Name the emotions without making a judgement on the accuracy of the facts, for example ”it sounds like that was really frustrating for you”. You can validate the speakers emotions without having to agree with their reasons. For example, ”if you thought x it’s totally understandable why you felt y”.
Ask questions to encourage the speaker. Relevant questions help build or clarify the speaker’s thoughts. Open ended questions invite them to elaborate. Ask what they’ve tried or or what solutions they see rather than offering advice. If you don’t follow, ask for clarification – ”what did you mean when you said…?”
Don’t interrupt the speaker with your thoughts or actions, and try to stay focused on what they’re saying rather than thinking about your opinions or something else. Never interrupt or finish a sentence for the speaker. Changing the subject (even subtly) can make the speaker think that you are uninterested or have not been listening.
Summarise the speaker’s main points at the end of the conversation, so that you both know whether you have understood them correctly. Be concise, and be prepared to be corrected. After the conversation, the speaker and listener should have the same understanding of what was said.
Other useful articles on this topic:
Gender Minorities Aotearoa has recently updated our information on changing the sex marker on your birth certificate.
Please see our new page on this by clicking the button below.
Counting Ourselves, a national report on transgender health, has just been released.
The survey had 1,178 participants, from all regions of Aotearoa, ranging from 14 to 83 years old.
The research, funded by the Health Research Council and with support from University of Waikato and Rule Foundation, found that trans people experience discrimination at more than double the rate of the general population, almost half of trans people had someone attempt to have sex with them against their will since age 13, and almost a third reported someone did have sex with them against their will since age 13. Participants reported high or very high levels of psychological distress at a rate nine times that of the general population. In the last 12 months, more than half had seriously considered suicide, and 12% had attempted suicide.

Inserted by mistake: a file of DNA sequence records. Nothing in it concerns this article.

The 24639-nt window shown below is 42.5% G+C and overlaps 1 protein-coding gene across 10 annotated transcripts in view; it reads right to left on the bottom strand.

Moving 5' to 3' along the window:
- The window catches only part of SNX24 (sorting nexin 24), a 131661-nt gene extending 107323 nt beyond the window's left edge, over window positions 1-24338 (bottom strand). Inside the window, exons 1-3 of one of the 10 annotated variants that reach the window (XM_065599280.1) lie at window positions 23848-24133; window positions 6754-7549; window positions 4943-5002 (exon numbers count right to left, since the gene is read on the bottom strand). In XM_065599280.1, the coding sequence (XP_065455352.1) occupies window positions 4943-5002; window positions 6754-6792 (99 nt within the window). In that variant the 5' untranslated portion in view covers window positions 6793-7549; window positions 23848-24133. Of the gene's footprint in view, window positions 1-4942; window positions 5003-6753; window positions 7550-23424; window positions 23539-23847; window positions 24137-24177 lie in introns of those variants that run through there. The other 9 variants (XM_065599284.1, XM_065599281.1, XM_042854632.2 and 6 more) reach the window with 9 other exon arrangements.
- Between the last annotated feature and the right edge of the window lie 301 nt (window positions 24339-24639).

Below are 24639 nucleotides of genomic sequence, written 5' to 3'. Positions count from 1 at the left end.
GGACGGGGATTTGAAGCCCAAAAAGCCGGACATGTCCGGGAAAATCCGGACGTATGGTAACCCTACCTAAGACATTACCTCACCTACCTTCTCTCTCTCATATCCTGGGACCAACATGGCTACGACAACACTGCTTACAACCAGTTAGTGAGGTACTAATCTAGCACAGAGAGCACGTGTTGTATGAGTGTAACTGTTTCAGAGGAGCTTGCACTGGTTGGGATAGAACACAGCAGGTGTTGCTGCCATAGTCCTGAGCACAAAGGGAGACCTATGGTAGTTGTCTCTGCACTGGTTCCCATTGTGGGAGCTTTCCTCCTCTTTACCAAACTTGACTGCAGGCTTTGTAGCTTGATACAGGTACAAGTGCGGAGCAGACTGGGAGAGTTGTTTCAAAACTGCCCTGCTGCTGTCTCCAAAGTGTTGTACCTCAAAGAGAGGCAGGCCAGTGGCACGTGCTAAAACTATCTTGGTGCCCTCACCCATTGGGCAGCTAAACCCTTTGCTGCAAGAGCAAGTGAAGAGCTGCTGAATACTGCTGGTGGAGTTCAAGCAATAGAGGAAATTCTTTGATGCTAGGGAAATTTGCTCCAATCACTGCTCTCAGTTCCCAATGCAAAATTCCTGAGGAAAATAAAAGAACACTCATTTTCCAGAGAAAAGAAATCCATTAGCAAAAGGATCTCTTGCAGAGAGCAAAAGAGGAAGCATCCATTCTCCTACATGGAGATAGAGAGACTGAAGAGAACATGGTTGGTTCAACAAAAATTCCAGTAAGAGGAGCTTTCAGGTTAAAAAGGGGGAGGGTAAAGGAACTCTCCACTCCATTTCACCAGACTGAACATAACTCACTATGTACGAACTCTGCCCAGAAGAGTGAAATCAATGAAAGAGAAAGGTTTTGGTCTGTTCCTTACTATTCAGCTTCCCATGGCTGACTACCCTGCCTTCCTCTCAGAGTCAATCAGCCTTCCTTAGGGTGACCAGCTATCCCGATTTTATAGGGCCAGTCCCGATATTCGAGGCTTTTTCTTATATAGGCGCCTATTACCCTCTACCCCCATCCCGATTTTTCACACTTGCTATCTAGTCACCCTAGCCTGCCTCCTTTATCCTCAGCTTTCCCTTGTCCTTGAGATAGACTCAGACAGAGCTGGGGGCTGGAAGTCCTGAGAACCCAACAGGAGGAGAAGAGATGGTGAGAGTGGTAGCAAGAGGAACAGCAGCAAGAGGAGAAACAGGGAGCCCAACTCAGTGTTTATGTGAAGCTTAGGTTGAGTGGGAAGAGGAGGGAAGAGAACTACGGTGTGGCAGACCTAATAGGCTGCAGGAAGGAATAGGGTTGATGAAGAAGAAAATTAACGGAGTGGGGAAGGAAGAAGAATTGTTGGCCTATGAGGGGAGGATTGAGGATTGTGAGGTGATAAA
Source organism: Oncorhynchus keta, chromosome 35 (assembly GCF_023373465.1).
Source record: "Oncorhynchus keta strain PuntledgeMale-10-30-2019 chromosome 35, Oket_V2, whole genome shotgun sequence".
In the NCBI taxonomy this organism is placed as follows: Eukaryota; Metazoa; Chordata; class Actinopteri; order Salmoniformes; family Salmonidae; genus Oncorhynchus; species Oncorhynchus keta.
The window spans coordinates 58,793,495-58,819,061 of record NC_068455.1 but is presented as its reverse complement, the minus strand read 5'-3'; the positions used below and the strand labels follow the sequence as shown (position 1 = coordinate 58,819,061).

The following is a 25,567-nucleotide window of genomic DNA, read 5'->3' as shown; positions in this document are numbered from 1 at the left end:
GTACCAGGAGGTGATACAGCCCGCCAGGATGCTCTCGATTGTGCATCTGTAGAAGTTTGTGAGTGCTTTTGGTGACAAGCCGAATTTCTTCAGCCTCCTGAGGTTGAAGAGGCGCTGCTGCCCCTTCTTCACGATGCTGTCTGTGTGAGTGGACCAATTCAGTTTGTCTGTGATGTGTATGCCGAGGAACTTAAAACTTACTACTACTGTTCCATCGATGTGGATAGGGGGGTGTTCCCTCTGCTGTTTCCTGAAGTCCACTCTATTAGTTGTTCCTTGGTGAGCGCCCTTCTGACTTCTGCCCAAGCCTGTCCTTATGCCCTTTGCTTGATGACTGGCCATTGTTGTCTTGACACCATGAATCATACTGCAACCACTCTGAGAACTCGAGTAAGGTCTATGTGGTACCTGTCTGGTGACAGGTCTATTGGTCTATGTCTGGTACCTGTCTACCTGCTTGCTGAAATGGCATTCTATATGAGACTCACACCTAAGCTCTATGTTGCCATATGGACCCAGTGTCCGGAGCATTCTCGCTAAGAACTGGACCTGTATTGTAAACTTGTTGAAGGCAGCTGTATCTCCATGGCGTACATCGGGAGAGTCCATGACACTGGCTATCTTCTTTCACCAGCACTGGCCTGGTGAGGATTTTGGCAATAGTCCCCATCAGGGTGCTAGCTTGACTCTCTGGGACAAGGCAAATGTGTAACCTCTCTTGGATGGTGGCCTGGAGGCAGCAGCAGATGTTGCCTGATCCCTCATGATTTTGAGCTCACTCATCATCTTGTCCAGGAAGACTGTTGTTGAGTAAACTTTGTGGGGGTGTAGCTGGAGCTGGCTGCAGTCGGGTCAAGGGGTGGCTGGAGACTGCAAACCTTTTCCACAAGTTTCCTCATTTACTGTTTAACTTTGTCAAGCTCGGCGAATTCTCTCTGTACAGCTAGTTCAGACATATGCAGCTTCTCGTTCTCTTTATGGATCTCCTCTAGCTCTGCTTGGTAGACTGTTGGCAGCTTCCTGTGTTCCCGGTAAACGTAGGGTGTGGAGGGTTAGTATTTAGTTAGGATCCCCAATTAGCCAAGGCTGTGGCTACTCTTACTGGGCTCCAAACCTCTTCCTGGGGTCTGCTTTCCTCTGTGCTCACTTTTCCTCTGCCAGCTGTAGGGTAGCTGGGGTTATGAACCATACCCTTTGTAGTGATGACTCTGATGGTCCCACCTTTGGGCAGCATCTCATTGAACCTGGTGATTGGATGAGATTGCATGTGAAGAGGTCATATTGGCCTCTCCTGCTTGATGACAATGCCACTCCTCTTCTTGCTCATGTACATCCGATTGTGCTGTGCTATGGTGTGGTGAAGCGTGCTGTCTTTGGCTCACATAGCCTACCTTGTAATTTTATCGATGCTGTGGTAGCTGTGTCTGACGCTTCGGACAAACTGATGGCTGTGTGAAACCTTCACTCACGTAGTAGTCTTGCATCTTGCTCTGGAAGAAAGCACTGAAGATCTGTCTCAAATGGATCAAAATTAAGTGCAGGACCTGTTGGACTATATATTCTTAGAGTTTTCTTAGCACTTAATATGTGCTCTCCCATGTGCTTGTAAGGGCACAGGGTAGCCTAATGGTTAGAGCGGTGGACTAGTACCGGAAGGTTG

In the last 12 months, 13% of participants were asked unnecessary or invasive questions during a health visit
17% reported they had experienced reparative therapy (a professional had tried to stop them from being trans) [note: sometimes called “conversion therapy”]
36% avoided seeing a doctor to avoid being disrespected
67% had experienced discrimination at some point
44% had experienced discrimination in the last 12 months – this was more than double the rate for the general population (17%)
21% were bullied at school at least once a week, much higher than the general population (5%)
83% did not have the correct gender marker on their New Zealand birth certificate
32% reported someone had had sex with them against their will since they were 13
47% reported someone had attempted to have sex with them against their will since they were 13
Compared to the general population, participants were almost three times more likely to have put up with feeling cold (64%) and gone without fresh fruit or vegetables (51%) in order to reduce costs.
71% reported high or very high psychological distress, compared with only 8% of the general population in Aotearoa New Zealand
56% had seriously thought about attempting suicide in the last 12 months
37% had attempted suicide at some point
12% had made a suicide attempt in the last 12 months
Participants who reported that someone had had sex with them against their will were twice as likely to have attempted suicide in the past year (18%) than participants who did not report this (9%)
Participants who had experienced discrimination for being trans or non-binary were twice as likely to have attempted suicide in the past year (16%) than participants who did not report this discrimination (8%)
Participants’ rate of cannabis use in the last year (38%) was more than three times higher than the general population (12%)
57% reported that most or all of their family supported them. Respondents supported by at least half of their family were almost half as likely to attempt suicide (9%).
62% were proud to be trans, 58% provided support to other trans people, and 56% felt connected with trans community.
Trans and Non-Binary Health and Wellbeing Report Reveals Severe Inequities
Kiwi Transgender and Non-binary People at Higher Risk of Suicide – Survey
Transgender and Non-binary People Suffer High Levels of Mental Health and Discrimination Issues, Report Finds
New Zealand Finds Nearly a Third of Transgender People Raped But Few Seek Help
How Our Health System Has Severely Failed Trans and Non-binary New Zealanders
Survey Shines a Light on Trans and Non-binary New Zealanders
Parliamentary Rainbow Network Welcomes Groundbreaking Report